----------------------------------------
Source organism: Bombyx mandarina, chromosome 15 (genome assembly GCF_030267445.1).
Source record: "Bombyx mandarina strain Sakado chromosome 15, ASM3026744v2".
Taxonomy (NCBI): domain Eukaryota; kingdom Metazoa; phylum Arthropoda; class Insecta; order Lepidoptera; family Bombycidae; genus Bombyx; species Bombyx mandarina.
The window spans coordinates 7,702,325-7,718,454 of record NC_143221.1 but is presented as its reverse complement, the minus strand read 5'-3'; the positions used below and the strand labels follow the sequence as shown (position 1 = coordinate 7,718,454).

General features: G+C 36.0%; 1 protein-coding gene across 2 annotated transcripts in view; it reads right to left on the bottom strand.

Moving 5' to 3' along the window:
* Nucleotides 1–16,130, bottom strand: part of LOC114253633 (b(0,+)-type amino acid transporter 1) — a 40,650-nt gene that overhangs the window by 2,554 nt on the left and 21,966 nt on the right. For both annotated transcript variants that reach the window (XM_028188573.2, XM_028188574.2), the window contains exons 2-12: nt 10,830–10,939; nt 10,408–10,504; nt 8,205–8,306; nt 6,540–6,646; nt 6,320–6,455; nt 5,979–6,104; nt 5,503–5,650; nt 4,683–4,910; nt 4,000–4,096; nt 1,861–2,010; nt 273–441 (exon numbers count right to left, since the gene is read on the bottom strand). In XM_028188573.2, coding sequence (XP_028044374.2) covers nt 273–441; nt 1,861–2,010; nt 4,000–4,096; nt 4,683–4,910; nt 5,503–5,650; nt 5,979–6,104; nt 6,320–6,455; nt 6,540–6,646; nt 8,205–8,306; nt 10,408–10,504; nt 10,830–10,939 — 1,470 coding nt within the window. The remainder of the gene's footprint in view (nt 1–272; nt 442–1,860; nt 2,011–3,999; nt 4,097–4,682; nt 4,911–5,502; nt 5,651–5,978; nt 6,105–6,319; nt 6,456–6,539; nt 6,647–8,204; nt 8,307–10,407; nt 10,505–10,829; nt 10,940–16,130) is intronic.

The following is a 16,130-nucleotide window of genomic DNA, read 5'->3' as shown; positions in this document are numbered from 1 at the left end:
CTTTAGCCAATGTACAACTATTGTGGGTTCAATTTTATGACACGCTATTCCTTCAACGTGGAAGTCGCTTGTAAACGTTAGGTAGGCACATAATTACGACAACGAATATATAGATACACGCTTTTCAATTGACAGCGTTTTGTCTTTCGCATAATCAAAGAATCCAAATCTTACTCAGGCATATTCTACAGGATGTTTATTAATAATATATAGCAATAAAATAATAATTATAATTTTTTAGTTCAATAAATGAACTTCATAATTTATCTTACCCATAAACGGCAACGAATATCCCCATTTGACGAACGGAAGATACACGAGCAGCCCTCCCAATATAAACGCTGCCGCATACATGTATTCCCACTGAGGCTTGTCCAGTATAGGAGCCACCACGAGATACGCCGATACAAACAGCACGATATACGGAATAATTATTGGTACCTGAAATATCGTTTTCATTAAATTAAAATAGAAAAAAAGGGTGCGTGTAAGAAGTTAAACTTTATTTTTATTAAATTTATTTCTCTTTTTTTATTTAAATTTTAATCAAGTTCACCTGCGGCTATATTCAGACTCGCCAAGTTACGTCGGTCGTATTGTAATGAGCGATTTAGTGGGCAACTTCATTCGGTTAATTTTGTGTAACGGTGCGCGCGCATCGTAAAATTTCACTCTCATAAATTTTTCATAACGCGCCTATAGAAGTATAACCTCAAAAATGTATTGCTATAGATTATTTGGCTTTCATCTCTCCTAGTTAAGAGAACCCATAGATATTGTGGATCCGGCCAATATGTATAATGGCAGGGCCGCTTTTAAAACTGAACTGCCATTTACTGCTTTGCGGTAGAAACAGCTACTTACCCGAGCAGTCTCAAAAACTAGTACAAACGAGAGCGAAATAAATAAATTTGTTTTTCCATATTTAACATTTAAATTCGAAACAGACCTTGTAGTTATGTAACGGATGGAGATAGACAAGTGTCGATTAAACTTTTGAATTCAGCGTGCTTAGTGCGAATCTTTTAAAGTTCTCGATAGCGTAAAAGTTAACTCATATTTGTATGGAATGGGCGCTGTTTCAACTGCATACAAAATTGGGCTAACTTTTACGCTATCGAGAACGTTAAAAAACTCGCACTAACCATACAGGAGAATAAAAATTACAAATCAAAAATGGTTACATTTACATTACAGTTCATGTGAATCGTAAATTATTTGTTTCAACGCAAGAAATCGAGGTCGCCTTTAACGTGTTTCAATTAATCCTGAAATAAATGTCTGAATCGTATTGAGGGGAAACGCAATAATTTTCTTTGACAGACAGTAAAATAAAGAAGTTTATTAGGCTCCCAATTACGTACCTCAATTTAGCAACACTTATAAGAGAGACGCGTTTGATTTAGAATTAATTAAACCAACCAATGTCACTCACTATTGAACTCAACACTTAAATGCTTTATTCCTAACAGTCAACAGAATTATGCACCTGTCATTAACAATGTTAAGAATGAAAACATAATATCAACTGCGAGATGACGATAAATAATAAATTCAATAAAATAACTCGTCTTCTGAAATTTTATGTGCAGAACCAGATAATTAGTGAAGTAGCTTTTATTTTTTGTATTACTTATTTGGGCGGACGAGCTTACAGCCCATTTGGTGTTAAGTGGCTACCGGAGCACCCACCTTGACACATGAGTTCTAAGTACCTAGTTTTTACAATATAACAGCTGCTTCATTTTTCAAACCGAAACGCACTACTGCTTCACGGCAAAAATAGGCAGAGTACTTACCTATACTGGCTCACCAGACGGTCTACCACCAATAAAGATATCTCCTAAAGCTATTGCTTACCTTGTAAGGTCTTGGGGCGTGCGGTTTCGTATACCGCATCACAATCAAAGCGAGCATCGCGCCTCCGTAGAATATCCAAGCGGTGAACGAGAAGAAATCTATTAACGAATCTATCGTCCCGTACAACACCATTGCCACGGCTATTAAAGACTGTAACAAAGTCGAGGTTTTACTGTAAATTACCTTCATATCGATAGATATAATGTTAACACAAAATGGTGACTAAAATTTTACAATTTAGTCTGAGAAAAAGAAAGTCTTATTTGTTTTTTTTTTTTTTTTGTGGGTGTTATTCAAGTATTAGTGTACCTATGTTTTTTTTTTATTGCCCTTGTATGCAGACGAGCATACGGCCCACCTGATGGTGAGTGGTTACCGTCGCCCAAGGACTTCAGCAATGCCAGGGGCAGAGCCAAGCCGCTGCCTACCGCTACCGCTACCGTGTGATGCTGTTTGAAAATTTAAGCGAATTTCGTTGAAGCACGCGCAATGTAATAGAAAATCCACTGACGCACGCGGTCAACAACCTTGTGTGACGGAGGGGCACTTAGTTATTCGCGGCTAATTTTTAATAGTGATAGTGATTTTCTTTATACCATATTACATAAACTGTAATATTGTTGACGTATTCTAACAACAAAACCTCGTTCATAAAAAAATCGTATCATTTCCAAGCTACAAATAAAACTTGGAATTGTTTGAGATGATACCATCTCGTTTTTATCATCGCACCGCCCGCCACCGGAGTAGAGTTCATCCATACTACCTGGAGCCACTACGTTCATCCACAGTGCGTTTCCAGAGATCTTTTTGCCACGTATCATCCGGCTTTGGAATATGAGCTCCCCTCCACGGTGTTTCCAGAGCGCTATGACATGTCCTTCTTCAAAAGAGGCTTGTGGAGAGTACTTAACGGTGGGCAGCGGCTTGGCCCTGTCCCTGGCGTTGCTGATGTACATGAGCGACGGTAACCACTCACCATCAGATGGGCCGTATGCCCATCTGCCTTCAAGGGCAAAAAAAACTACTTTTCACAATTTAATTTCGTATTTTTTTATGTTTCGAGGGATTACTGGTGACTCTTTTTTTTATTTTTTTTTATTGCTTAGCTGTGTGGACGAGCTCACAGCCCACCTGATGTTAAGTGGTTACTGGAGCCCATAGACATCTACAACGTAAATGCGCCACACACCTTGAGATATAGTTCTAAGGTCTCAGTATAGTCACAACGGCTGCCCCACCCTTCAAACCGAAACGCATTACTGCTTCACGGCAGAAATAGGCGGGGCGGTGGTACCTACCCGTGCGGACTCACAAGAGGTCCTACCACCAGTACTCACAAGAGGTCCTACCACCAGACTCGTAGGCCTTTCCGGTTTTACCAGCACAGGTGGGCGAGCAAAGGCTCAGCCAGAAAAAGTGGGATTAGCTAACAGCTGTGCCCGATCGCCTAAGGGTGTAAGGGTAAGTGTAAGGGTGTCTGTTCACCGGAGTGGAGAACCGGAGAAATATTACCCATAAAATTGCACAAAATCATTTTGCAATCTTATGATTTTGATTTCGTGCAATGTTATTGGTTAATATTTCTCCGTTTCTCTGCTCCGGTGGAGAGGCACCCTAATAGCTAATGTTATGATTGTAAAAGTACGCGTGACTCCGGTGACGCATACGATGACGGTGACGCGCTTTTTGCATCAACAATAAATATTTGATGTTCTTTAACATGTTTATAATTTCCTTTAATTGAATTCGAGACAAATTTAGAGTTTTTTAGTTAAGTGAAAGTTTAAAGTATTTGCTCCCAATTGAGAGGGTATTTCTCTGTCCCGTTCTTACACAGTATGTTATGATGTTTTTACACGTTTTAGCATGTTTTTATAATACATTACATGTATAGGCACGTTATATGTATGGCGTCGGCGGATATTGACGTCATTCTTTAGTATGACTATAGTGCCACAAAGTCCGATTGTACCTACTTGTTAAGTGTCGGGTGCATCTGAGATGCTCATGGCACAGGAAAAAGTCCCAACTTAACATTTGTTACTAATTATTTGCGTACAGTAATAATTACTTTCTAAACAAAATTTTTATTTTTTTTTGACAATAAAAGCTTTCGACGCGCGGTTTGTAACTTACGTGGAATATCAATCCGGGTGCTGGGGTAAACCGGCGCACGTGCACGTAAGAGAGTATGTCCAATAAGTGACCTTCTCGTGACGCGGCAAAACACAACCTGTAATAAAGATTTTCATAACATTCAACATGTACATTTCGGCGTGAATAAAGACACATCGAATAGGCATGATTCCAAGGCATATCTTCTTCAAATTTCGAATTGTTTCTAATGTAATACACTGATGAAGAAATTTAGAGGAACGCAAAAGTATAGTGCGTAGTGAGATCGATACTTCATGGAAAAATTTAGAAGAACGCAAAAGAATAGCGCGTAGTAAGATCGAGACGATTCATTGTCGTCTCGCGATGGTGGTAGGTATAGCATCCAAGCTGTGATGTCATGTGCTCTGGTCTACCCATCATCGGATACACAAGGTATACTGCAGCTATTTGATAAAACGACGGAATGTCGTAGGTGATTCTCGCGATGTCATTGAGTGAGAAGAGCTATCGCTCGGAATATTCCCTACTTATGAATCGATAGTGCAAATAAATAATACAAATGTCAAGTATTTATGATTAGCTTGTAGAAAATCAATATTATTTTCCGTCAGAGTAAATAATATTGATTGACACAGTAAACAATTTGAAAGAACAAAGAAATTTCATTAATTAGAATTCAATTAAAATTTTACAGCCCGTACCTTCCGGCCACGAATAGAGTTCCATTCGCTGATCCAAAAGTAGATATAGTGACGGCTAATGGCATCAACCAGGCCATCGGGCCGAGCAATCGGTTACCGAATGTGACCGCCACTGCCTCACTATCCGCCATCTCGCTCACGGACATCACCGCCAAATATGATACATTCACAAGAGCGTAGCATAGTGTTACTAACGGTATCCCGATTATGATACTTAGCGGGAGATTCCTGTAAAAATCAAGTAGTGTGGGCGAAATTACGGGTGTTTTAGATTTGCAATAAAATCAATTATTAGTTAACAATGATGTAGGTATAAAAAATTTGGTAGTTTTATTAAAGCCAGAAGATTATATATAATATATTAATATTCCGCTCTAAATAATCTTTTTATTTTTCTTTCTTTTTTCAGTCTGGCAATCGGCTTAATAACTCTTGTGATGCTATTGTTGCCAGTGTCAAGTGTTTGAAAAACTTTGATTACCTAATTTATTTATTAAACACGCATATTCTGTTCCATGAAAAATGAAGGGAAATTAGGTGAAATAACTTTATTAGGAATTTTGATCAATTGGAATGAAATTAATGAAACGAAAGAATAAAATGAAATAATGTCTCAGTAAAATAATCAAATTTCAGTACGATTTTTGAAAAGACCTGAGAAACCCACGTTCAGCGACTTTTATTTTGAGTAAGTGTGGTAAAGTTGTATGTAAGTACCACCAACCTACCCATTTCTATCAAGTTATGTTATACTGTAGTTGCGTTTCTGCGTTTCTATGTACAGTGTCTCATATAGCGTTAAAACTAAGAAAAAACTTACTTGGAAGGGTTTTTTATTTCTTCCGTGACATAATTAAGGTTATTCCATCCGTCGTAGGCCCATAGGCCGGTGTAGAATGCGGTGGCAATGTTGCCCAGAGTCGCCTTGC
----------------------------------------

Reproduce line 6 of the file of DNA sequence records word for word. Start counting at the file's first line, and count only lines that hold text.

Moving 5' to 3' along the window: